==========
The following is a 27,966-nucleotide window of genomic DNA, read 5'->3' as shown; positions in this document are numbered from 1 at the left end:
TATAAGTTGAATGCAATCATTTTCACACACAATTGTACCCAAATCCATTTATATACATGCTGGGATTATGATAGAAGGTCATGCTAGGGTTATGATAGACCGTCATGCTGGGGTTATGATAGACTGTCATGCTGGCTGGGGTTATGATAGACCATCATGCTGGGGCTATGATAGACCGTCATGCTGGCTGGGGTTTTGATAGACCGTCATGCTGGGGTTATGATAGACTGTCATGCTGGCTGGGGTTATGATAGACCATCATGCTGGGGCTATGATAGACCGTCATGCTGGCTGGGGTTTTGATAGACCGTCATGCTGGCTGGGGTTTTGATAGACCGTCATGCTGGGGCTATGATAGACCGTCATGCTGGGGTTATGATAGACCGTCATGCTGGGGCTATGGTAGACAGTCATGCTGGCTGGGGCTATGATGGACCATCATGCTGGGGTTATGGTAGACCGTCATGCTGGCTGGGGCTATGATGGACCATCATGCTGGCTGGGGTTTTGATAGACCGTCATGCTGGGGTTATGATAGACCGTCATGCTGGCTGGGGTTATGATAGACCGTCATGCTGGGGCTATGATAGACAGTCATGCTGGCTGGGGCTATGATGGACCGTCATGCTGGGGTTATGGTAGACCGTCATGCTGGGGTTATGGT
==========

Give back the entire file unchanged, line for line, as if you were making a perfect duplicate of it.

The following is a 27,966-nucleotide window of genomic DNA, read 5'->3' as shown; positions in this document are numbered from 1 at the left end:
TATAAGTTGAATGCAATCATTTTCACACACAATTGTACCCAAATCCATTTATATACATGCTGGGATTATGATAGAAGGTCATGCTAGGGTTATGATAGACCGTCATGCTGGGGTTATGATAGACTGTCATGCTGGCTGGGGTTATGATAGACCATCATGCTGGGGCTATGATAGACCGTCATGCTGGCTGGGGTTTTGATAGACCGTCATGCTGGGGTTATGATAGACTGTCATGCTGGCTGGGGTTATGATAGACCATCATGCTGGGGCTATGATAGACCGTCATGCTGGCTGGGGTTTTGATAGACCGTCATGCTGGCTGGGGTTTTGATAGACCGTCATGCTGGGGCTATGATAGACCGTCATGCTGGGGTTATGATAGACCGTCATGCTGGGGCTATGGTAGACAGTCATGCTGGCTGGGGCTATGATGGACCATCATGCTGGGGTTATGGTAGACCGTCATGCTGGCTGGGGCTATGATGGACCATCATGCTGGCTGGGGTTTTGATAGACCGTCATGCTGGGGTTATGATAGACCGTCATGCTGGCTGGGGTTATGATAGACCGTCATGCTGGGGCTATGATAGACAGTCATGCTGGCTGGGGCTATGATGGACCGTCATGCTGGGGTTATGGTAGACCGTCATGCTGGGGTTATGGT